You lost me at "Hello"

17 Dec

Stephanie Fox Muller, one of our advisory members, sent me this email along with her comments below.

Why would anyone take a salesperson seriously when their first communication – first! – offers a freebie of four hours of work? Let’s see, I don’t yet know what you do. That means I have to take my time to go to your website and figure it out. Then decide if I want four hours free.

If your fear of the economy is showing, maybe you need to take a step or two or nine back. If your product or service had value before the economy tanked, it still does. If you don’t believe that, you can bet that your prospects won’t. Good sales and marketing people know how to position their offering to meet the current needs of their audience. If you can’t figure out how to sell whatever the heck you offer in light of the current economic conditions, the last thing you want to do is give it away. If it ain’t worth anything to you, it’s worth less to me. And I don’t buy the little disclaimer at the end – if you try us out now, you may buy us later. If I don’t need you now, I won’t remember you later.

Instead of doing the email equivalent of cold-calling with a drop-your-shorts offer, how about asking clients who DO see your value and ask them for referrals?

We are not moving forward with your company

19 Jun

The blog postings about “Morale Killer or Career Limiting Move” have been some of the favorite postings in our blog based on the number of comments. The email below was sent in by one of the Inquisix readers who wanted to share a “thanks-for-nothing” moment by their boss. The subject line of the email (and the title of this post) must have been a kick in the gut to the sales rep receiving this email. Names have been deleted to protect both the innocent and the guilty. And like the first posting of the “Morale Killer or Career Limiting Move” some key information that I wondered about is missing. I’ll share that information as I get it.

But until then, what are your thoughts?

* Surprised the prospect was nice enough to actually follow-up and say, “No thanks”?
* As the sales rep, how would you use this email internally?
* Any ideas on how to get back to this prospect and get another chance?

From: Divisional Manager at Potential Prospect [and decision maker]
To: Sales Rep
Cc: Prospect’s peer
Subject: We are not moving forward with your company

Hi [Sales Rep]. I hope that this email finds you well. I wanted to get back to you and let you know that we will not be going forward with your company. While I truly enjoyed talking with you, I wasn’t overly impressed with the sales approach of [your sales manager]. When a company is selling a service I would expect that the sales approach would be directed to the individual in charge of managing that service. The majority of the conversation was directed to [prospect’s peer] who is not the decision maker. I have to say that a couple of times I thought I would get up and leave, however, I chose to stay because I did not want to appear unprofessional. I feel compelled to make a personal recommendation to your sales manager] to make sure that sales conversations be directed to the individual responsible for making the decision as to whether or not to purchase the product.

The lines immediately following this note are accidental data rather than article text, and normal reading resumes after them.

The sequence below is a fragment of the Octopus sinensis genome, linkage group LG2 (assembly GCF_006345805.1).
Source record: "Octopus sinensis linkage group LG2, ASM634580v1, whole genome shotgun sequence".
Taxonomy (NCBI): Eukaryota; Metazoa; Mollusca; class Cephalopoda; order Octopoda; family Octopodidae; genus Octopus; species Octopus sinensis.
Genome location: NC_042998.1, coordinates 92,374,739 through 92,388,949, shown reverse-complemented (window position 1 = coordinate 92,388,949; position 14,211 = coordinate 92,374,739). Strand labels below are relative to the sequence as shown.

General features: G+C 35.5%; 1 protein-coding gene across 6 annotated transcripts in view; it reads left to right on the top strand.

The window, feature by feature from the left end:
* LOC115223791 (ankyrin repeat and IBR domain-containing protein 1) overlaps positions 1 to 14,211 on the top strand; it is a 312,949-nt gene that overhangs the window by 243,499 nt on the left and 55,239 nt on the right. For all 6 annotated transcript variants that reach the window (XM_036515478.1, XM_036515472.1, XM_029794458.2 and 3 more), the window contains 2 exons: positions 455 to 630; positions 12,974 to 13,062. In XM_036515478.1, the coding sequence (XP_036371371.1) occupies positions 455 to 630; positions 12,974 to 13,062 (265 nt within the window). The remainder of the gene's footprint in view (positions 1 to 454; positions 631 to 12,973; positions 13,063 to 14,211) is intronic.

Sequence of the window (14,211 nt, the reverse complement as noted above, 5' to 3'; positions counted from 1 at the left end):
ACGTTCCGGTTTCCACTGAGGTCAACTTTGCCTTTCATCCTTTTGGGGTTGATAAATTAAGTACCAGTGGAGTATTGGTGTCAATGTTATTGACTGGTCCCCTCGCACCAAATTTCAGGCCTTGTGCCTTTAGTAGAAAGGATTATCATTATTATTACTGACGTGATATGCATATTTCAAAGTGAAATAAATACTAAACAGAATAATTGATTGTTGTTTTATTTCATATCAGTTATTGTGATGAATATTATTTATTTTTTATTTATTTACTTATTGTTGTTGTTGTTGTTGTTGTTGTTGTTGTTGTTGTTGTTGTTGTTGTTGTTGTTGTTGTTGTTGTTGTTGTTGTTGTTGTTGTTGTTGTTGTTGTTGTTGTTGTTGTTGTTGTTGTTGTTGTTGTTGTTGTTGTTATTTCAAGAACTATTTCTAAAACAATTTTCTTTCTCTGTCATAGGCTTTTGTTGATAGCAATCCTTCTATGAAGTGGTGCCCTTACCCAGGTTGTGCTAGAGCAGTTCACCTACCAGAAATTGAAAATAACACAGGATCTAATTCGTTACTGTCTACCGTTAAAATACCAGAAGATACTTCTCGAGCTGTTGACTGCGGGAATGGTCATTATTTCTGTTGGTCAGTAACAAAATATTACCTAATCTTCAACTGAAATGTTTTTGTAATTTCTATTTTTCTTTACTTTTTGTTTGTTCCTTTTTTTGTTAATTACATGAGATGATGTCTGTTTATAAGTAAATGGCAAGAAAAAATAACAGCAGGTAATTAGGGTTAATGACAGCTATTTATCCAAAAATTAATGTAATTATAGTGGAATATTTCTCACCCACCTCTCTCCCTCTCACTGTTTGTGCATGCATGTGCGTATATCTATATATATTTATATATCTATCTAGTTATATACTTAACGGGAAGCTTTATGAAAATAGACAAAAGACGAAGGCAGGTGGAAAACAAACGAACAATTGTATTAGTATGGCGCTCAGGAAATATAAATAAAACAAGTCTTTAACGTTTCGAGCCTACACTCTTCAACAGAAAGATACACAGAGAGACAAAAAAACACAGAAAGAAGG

Have a nice summer – take care,
[Divisional Manager]

Morale Killer or Career Limiting Move? Part Three

10 Jun

My source for these interesting emails sent me the VP’s next email about the sales meeting, an email that was sent to all sales and senior management.

The VP lists the reasons why the sales meeting is being held on the weekend. I’ve added commentary on what the sales team could be thinking as they read this email. Which response, A or B, would be yours?

Dear Team,

I have discussed the meeting dates with executive management and we have decided to firm up July 11th and 12th for our quarterly sales meeting…”

Response choices:
A – Good, the VP checked with senior management and they all agree
B – The VP must have forgot to check with the far-flung sales team

* Senior management team routinely travel 50% of their time, including weekends and holidays to support sales efforts.

Response choices:
A – They’re doing all that travel and only asking us for one weekend? That’s reasonable, then.
B – That’s why senior management makes more money then us and has 10 times the number of options

* Large public technology firms routinely plan off-site sales meetings on the weekends

Response choices:
A – We want to go public and cash in our options so we’re all for emulating those firms
B – Yeah, and they plan the off-sites in locations like Las Vegas, Atlantic City or New Orleans instead of corporate’s class B office space

* Large public technology firms require their employees to share hotel rooms

Response choices:
A – Cost savings are important so we show a bigger profit (or smaller loss)
B – Those employees share a room at the Vegas Hilton with their buddy or friend-with-benefit, which is not the same as sharing a Motel 6 room in Albany.

The VP summarizes the reasons for keeping the meeting on a weekend, “[Our company] has done more for its sales people while requiring a lot less than what other firms expect from their field sales force.”

Response choices:
A – You sold me, I’m glad I work with such a great management team
B – Ah, the beating continues. Can I find a new job in a month?

So what do you think now? Did you choose more A responses than B responses?